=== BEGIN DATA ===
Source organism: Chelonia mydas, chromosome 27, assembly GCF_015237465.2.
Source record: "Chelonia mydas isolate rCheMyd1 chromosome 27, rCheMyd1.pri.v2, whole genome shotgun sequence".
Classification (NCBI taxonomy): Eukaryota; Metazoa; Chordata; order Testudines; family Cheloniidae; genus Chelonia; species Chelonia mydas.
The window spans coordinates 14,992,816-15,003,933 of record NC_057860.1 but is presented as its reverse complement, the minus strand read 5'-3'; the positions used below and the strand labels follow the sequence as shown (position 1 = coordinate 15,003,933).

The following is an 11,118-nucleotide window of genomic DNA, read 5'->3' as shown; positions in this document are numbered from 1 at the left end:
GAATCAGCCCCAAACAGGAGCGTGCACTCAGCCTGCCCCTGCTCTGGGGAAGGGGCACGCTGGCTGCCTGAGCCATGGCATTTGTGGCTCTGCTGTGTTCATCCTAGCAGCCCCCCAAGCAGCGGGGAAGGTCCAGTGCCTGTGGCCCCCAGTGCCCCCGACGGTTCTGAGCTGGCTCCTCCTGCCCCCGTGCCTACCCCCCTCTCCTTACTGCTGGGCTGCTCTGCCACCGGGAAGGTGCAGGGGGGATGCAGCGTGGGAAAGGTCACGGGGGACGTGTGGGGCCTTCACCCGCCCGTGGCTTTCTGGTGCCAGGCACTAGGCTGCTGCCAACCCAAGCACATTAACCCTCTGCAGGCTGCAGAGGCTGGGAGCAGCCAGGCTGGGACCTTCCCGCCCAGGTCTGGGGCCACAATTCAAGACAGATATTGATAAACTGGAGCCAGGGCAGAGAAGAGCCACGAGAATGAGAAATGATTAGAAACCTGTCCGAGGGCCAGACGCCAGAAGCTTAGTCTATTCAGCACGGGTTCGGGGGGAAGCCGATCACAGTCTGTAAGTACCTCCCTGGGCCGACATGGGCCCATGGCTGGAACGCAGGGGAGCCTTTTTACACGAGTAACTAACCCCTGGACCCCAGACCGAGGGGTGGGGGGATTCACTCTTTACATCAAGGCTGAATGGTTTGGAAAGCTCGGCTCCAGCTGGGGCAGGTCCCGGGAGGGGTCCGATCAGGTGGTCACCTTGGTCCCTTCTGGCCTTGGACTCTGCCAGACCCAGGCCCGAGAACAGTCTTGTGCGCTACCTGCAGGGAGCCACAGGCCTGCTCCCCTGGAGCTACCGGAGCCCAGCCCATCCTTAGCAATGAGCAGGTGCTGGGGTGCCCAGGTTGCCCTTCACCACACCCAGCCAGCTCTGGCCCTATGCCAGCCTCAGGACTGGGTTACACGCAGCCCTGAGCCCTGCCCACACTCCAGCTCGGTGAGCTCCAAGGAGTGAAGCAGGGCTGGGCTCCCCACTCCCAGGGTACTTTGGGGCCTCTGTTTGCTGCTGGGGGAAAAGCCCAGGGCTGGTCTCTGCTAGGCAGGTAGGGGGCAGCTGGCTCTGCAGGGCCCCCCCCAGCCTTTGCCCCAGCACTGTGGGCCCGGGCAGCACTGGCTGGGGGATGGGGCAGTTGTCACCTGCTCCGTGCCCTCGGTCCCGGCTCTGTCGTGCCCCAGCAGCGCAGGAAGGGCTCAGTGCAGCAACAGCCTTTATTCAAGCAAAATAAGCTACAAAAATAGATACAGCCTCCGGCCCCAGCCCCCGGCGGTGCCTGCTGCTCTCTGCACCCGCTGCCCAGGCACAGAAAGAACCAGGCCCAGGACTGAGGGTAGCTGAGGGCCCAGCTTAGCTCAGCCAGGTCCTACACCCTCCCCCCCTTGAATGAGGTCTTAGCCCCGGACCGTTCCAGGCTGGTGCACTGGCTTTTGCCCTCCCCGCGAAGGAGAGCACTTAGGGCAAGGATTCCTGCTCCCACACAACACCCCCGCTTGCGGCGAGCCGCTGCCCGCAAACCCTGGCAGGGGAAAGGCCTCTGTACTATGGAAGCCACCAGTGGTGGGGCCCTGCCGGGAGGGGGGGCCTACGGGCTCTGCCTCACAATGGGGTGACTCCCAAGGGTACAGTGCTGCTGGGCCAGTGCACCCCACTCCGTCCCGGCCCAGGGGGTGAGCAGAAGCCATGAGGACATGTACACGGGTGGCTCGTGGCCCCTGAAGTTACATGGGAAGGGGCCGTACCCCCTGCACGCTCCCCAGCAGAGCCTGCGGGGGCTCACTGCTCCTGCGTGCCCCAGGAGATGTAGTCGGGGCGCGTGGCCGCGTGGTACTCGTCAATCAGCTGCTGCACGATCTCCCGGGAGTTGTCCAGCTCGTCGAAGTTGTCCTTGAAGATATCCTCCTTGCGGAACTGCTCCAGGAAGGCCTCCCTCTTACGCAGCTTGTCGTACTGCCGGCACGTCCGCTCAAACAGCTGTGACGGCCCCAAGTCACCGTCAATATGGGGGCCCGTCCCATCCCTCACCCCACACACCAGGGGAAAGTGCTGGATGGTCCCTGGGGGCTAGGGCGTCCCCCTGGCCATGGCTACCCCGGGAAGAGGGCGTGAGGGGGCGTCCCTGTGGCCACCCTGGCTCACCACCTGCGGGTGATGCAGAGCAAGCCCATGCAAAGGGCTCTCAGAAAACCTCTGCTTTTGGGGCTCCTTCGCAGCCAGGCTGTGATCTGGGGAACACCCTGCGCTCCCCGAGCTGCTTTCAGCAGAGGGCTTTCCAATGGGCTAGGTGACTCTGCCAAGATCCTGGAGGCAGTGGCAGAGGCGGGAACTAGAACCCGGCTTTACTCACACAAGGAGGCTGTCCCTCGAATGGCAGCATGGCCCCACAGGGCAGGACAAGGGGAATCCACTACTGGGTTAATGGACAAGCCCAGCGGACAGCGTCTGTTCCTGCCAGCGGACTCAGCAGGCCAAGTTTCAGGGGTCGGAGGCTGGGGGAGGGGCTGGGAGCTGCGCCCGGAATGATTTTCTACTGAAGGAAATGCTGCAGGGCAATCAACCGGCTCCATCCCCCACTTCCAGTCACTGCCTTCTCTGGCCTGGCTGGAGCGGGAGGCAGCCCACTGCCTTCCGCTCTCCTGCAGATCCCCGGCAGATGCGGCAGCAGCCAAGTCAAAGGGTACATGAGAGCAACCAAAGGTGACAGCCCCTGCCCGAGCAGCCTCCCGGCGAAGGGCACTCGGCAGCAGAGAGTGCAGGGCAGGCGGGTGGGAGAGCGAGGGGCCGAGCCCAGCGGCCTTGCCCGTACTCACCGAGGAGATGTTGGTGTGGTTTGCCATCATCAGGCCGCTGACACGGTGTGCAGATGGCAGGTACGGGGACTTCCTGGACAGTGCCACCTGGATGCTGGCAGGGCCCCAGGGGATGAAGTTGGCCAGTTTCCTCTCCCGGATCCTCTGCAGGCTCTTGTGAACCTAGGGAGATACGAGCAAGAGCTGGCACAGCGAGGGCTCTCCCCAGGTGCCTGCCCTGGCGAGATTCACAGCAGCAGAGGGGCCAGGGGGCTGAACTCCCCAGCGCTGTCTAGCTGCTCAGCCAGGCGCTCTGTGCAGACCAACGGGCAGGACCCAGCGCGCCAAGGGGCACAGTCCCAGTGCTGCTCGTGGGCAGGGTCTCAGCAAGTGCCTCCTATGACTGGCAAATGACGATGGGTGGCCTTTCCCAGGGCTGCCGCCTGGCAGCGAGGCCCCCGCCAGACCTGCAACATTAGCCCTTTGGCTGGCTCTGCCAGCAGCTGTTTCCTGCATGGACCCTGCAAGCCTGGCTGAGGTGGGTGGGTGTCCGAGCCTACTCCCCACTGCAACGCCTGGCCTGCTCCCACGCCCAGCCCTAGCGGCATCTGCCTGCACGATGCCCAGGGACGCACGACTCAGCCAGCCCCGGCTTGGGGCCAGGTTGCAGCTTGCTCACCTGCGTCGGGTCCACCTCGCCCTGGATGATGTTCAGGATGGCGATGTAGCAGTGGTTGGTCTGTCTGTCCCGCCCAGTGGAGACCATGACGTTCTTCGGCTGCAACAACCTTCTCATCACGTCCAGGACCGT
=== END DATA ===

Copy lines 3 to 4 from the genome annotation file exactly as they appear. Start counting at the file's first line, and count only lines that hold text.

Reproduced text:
Classification (NCBI taxonomy): Eukaryota; Metazoa; Chordata; order Testudines; family Cheloniidae; genus Chelonia; species Chelonia mydas.
The window spans coordinates 14,992,816-15,003,933 of record NC_057860.1 but is presented as its reverse complement, the minus strand read 5'-3'; the positions used below and the strand labels follow the sequence as shown (position 1 = coordinate 15,003,933).